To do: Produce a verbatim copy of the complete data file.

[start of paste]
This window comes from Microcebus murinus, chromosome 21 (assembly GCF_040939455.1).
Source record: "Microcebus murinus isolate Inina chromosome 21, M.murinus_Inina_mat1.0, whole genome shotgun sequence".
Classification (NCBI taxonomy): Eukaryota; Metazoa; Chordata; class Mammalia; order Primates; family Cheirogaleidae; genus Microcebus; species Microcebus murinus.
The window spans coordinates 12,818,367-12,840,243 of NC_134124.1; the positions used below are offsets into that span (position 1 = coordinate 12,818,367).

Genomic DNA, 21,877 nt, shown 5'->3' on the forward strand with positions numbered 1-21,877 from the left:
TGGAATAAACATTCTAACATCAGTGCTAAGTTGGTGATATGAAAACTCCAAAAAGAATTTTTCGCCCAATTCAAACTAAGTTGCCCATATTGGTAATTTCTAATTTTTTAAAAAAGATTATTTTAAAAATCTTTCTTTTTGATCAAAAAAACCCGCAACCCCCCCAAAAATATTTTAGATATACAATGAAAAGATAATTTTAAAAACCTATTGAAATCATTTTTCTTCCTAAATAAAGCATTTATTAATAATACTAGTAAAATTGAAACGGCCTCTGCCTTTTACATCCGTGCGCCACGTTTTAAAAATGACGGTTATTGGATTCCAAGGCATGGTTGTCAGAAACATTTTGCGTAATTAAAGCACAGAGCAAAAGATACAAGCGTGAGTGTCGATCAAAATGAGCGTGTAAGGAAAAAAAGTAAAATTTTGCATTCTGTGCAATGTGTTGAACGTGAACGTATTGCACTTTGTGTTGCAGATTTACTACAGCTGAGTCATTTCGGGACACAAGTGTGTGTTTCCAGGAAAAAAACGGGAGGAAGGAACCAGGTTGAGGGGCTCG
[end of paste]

This window comes from Microcebus murinus, chromosome 21 (assembly GCF_040939455.1).
Source record: "Microcebus murinus isolate Inina chromosome 21, M.murinus_Inina_mat1.0, whole genome shotgun sequence".
Classification (NCBI taxonomy): Eukaryota; Metazoa; Chordata; class Mammalia; order Primates; family Cheirogaleidae; genus Microcebus; species Microcebus murinus.
The window spans coordinates 12,818,367-12,840,243 of NC_134124.1; the positions used below are offsets into that span (position 1 = coordinate 12,818,367).

Genomic DNA, 21,877 nt, shown 5'->3' on the forward strand with positions numbered 1-21,877 from the left:
TGGAATAAACATTCTAACATCAGTGCTAAGTTGGTGATATGAAAACTCCAAAAAGAATTTTTCGCCCAATTCAAACTAAGTTGCCCATATTGGTAATTTCTAATTTTTTAAAAAAGATTATTTTAAAAATCTTTCTTTTTGATCAAAAAAACCCGCAACCCCCCCAAAAATATTTTAGATATACAATGAAAAGATAATTTTAAAAACCTATTGAAATCATTTTTCTTCCTAAATAAAGCATTTATTAATAATACTAGTAAAATTGAAACGGCCTCTGCCTTTTACATCCGTGCGCCACGTTTTAAAAATGACGGTTATTGGATTCCAAGGCATGGTTGTCAGAAACATTTTGCGTAATTAAAGCACAGAGCAAAAGATACAAGCGTGAGTGTCGATCAAAATGAGCGTGTAAGGAAAAAAAGTAAAATTTTGCATTCTGTGCAATGTGTTGAACGTGAACGTATTGCACTTTGTGTTGCAGATTTACTACAGCTGAGTCATTTCGGGACACAAGTGTGTGTTTCCAGGAAAAAAACGGGAGGAAGGAACCAGGTTGAGGGGCTCG